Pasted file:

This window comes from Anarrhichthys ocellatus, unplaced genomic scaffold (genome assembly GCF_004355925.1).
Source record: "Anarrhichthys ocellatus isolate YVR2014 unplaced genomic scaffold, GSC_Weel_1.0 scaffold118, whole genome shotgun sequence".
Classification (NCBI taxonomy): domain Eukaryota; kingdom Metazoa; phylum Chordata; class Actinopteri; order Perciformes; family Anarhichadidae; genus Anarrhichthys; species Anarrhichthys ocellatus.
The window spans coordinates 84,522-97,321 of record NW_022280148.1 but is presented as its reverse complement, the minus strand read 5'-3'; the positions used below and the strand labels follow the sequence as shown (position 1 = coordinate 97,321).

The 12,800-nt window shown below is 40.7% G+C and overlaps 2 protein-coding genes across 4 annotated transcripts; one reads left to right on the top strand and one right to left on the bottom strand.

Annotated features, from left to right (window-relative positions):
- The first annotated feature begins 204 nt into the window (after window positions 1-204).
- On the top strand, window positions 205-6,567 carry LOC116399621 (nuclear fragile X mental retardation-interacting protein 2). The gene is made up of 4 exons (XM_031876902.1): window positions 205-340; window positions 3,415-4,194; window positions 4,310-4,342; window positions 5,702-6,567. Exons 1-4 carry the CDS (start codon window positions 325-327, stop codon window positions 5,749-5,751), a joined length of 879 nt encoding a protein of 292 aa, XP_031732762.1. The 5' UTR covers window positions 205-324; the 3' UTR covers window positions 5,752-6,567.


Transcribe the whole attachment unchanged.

This window comes from Anarrhichthys ocellatus, unplaced genomic scaffold (genome assembly GCF_004355925.1).
Source record: "Anarrhichthys ocellatus isolate YVR2014 unplaced genomic scaffold, GSC_Weel_1.0 scaffold118, whole genome shotgun sequence".
Classification (NCBI taxonomy): domain Eukaryota; kingdom Metazoa; phylum Chordata; class Actinopteri; order Perciformes; family Anarhichadidae; genus Anarrhichthys; species Anarrhichthys ocellatus.
The window spans coordinates 84,522-97,321 of record NW_022280148.1 but is presented as its reverse complement, the minus strand read 5'-3'; the positions used below and the strand labels follow the sequence as shown (position 1 = coordinate 97,321).

The 12,800-nt window shown below is 40.7% G+C and overlaps 2 protein-coding genes across 4 annotated transcripts; one reads left to right on the top strand and one right to left on the bottom strand.

Annotated features, from left to right (window-relative positions):
- The first annotated feature begins 204 nt into the window (after window positions 1-204).
- On the top strand, window positions 205-6,567 carry LOC116399621 (nuclear fragile X mental retardation-interacting protein 2). The gene is made up of 4 exons (XM_031876902.1): window positions 205-340; window positions 3,415-4,194; window positions 4,310-4,342; window positions 5,702-6,567. Exons 1-4 carry the CDS (start codon window positions 325-327, stop codon window positions 5,749-5,751), a joined length of 879 nt encoding a protein of 292 aa, XP_031732762.1. The 5' UTR covers window positions 205-324; the 3' UTR covers window positions 5,752-6,567.